In 2016, I was appointed Full Professor in Software Engineering and moved to Denmark. For a period of 3 years I exchanged my beloved mountains for a vibrant city by the sea. What remained was my keen interest in human and cognitive aspects as well as my interest in analyzing process-oriented data. Together with Andrea Burattin and my PhD students Amine Abbad Andaloussi and Constantina Ionaou, we started to explore process mining as a tool to visualize reading patterns collected from eye-tracking data and applied this to different software artifacts (process models as well as source code). One of the challenges in this context is log extraction since there are no readily available log files that can be analyzed, but logs need to be generated from the user’s eye movements. This entails that the eye-tracking data and the source code artifact are linked. However, this data is too fine-grained and event abstraction is needed to obtain higher-level actions, which can be visualized as process maps. We used the notion of “Areas of Interest” and aggregated consequent low-level actions in the same “Area of Interest” to a higher-level action.
In February 2019, I moved to Switzerland (closer to the mountains!) and became interested in the integration of Business Process Management and IoT. I find this area very interesting since disruptive technologies like the Internet of Things (IoT) penetrate every aspect of our life and every business domain also providing opportunities to design novel business processes and applications. IoT devices can serve as new data and event sources allowing for real‑time monitoring of business processes and just‑in‑time decision making. Apart from its practical relevance, the area provides several interesting research challenges as described in the BPM and IoT Manifesto that has been recently published in the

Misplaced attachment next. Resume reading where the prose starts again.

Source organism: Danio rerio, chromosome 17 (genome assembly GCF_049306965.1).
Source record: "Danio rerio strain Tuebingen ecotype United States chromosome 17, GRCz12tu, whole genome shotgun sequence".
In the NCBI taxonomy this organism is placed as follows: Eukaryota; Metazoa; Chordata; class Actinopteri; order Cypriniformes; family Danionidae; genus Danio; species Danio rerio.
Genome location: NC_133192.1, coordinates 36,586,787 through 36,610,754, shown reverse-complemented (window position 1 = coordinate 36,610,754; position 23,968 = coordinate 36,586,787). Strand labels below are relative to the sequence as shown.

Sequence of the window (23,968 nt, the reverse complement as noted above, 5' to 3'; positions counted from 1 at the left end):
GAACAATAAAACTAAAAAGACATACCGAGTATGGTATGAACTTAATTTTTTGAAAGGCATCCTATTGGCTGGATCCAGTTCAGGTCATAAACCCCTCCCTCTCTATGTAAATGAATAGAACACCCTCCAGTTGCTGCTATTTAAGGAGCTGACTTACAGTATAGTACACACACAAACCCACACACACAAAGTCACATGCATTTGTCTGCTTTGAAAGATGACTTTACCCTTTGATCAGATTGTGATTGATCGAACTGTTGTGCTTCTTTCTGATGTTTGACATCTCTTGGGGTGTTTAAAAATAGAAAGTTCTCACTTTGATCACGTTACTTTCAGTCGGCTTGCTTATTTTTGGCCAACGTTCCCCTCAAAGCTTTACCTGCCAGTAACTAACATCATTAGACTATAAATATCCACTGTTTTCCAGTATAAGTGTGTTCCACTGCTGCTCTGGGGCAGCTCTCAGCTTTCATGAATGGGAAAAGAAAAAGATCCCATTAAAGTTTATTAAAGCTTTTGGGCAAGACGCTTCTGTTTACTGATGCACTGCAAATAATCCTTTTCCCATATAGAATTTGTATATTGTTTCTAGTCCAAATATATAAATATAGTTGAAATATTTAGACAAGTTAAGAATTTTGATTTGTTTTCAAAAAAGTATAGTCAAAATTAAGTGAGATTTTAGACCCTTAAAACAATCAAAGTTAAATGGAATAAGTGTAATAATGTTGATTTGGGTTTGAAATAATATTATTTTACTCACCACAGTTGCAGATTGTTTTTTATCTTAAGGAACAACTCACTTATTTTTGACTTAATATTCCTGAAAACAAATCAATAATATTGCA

Together with my new team in Switzerland (Francesca Zerbato, Ronny Seiger and Martin Eigenmann) I also recently started to look into the process of process mining. Process mining has developed over the last years into a mature discipline. Process mining encompasses several exploratory analysis tasks, which are knowledge-intensive and require analysts to rely on their own experience to make sense of data. Like all the other processes I focused on in my previous work, the process of process mining is a highly flexible process and I found myself reminded of my early work on process flexibility and recommendations to balance flexibility and support as well as the importance of understanding the user to effectively provide support. So far, however, little attention has been paid to understand the behavior of process analysts during process mining, including the challenges that analysts face. In our research we focus on gaining a comprehensive understanding of how analysts do process mining in practice (the “process of process mining”, indeed) including frequent patterns of effective and non-effective behavior, analysis profiles, common analysis strategies, and typical challenges. Here we closely collaborate with Pnina Soffer and her team who has started to work on related aspects. Based on this we plan to develop methodological guidance and software-based operational support to assist (novice) analysts during the analysis and we hope that other members of the community will join us in these efforts.
For those who like to read a bit more about some of the works I referred to, here are some pointers:
- Recommending next process steps:
- The process of process modeling:
- The visualization of reading patterns using process mining:
- The integration of Business Process Management and IoT:
- This article has been updated on December 22 2020, 10:18.
- Narrated by Barbara Weber